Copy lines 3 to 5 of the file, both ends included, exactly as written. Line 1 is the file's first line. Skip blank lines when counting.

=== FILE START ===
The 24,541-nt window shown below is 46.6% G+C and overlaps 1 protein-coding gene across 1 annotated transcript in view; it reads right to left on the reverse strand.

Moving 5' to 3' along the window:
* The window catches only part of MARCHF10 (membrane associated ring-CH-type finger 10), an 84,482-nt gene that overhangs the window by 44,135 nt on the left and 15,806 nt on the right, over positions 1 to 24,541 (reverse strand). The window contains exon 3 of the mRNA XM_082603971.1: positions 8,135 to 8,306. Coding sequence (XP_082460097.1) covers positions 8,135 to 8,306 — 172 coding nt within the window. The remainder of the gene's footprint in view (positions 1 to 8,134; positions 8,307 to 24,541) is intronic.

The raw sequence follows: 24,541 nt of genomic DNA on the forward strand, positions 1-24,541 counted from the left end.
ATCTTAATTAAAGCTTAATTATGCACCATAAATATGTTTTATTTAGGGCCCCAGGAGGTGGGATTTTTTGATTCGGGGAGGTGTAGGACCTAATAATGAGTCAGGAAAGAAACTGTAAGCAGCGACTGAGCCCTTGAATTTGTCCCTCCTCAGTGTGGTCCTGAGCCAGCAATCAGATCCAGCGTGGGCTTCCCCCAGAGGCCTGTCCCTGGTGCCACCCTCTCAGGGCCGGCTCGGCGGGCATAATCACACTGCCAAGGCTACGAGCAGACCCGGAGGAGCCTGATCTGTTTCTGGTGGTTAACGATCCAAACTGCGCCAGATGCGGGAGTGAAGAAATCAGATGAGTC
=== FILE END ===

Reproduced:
* The window catches only part of MARCHF10 (membrane associated ring-CH-type finger 10), an 84,482-nt gene that overhangs the window by 44,135 nt on the left and 15,806 nt on the right, over positions 1 to 24,541 (reverse strand). The window contains exon 3 of the mRNA XM_082603971.1: positions 8,135 to 8,306. Coding sequence (XP_082460097.1) covers positions 8,135 to 8,306 — 172 coding nt within the window. The remainder of the gene's footprint in view (positions 1 to 8,134; positions 8,307 to 24,541) is intronic.

The raw sequence follows: 24,541 nt of genomic DNA on the forward strand, positions 1-24,541 counted from the left end.
ATCTTAATTAAAGCTTAATTATGCACCATAAATATGTTTTATTTAGGGCCCCAGGAGGTGGGATTTTTTGATTCGGGGAGGTGTAGGACCTAATAATGAGTCAGGAAAGAAACTGTAAGCAGCGACTGAGCCCTTGAATTTGTCCCTCCTCAGTGTGGTCCTGAGCCAGCAATCAGATCCAGCGTGGGCTTCCCCCAGAGGCCTGTCCCTGGTGCCACCCTCTCAGGGCCGGCTCGGCGGGCATAATCACACTGCCAAGGCTACGAGCAGACCCGGAGGAGCCTGATCTGTTTCTGGTGGTTAACGATCCAAACTGCGCCAGATGCGGGAGTGAAGAAATCAGATGAGTC